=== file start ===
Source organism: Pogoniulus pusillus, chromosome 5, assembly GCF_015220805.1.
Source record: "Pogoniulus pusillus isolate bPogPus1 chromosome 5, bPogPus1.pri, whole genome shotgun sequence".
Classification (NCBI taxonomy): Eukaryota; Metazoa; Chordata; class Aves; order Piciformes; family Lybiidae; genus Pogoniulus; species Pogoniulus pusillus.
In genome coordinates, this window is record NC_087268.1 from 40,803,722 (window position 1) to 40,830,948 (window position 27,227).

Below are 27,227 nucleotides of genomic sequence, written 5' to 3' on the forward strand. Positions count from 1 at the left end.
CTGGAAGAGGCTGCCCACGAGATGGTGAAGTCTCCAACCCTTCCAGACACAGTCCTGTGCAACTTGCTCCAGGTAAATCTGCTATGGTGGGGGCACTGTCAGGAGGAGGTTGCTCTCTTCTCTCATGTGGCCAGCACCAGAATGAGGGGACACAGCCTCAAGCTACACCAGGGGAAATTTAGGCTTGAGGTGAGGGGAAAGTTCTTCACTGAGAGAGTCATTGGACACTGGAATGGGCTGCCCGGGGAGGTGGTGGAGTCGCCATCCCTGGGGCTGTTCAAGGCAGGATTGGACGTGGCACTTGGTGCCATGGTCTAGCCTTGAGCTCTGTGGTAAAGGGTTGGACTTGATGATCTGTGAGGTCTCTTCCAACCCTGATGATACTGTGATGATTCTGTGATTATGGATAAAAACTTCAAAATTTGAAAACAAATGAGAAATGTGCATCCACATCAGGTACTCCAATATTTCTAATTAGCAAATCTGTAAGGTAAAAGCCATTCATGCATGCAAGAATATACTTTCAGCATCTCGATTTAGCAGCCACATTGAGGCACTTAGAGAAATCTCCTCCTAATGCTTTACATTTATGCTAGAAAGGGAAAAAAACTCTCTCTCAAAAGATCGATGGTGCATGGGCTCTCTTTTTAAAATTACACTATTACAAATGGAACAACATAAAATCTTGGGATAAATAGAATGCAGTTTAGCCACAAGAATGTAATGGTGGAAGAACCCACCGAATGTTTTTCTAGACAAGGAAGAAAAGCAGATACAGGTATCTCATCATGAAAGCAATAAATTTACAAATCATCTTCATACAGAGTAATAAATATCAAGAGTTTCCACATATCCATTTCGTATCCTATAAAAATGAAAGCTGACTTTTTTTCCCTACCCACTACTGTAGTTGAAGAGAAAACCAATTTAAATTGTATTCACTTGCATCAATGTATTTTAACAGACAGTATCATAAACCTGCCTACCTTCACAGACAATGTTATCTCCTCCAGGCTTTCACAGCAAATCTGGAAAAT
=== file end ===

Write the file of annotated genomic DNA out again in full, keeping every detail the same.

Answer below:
Source organism: Pogoniulus pusillus, chromosome 5, assembly GCF_015220805.1.
Source record: "Pogoniulus pusillus isolate bPogPus1 chromosome 5, bPogPus1.pri, whole genome shotgun sequence".
Classification (NCBI taxonomy): Eukaryota; Metazoa; Chordata; class Aves; order Piciformes; family Lybiidae; genus Pogoniulus; species Pogoniulus pusillus.
In genome coordinates, this window is record NC_087268.1 from 40,803,722 (window position 1) to 40,830,948 (window position 27,227).

Below are 27,227 nucleotides of genomic sequence, written 5' to 3' on the forward strand. Positions count from 1 at the left end.
CTGGAAGAGGCTGCCCACGAGATGGTGAAGTCTCCAACCCTTCCAGACACAGTCCTGTGCAACTTGCTCCAGGTAAATCTGCTATGGTGGGGGCACTGTCAGGAGGAGGTTGCTCTCTTCTCTCATGTGGCCAGCACCAGAATGAGGGGACACAGCCTCAAGCTACACCAGGGGAAATTTAGGCTTGAGGTGAGGGGAAAGTTCTTCACTGAGAGAGTCATTGGACACTGGAATGGGCTGCCCGGGGAGGTGGTGGAGTCGCCATCCCTGGGGCTGTTCAAGGCAGGATTGGACGTGGCACTTGGTGCCATGGTCTAGCCTTGAGCTCTGTGGTAAAGGGTTGGACTTGATGATCTGTGAGGTCTCTTCCAACCCTGATGATACTGTGATGATTCTGTGATTATGGATAAAAACTTCAAAATTTGAAAACAAATGAGAAATGTGCATCCACATCAGGTACTCCAATATTTCTAATTAGCAAATCTGTAAGGTAAAAGCCATTCATGCATGCAAGAATATACTTTCAGCATCTCGATTTAGCAGCCACATTGAGGCACTTAGAGAAATCTCCTCCTAATGCTTTACATTTATGCTAGAAAGGGAAAAAAACTCTCTCTCAAAAGATCGATGGTGCATGGGCTCTCTTTTTAAAATTACACTATTACAAATGGAACAACATAAAATCTTGGGATAAATAGAATGCAGTTTAGCCACAAGAATGTAATGGTGGAAGAACCCACCGAATGTTTTTCTAGACAAGGAAGAAAAGCAGATACAGGTATCTCATCATGAAAGCAATAAATTTACAAATCATCTTCATACAGAGTAATAAATATCAAGAGTTTCCACATATCCATTTCGTATCCTATAAAAATGAAAGCTGACTTTTTTTCCCTACCCACTACTGTAGTTGAAGAGAAAACCAATTTAAATTGTATTCACTTGCATCAATGTATTTTAACAGACAGTATCATAAACCTGCCTACCTTCACAGACAATGTTATCTCCTCCAGGCTTTCACAGCAAATCTGGAAAAT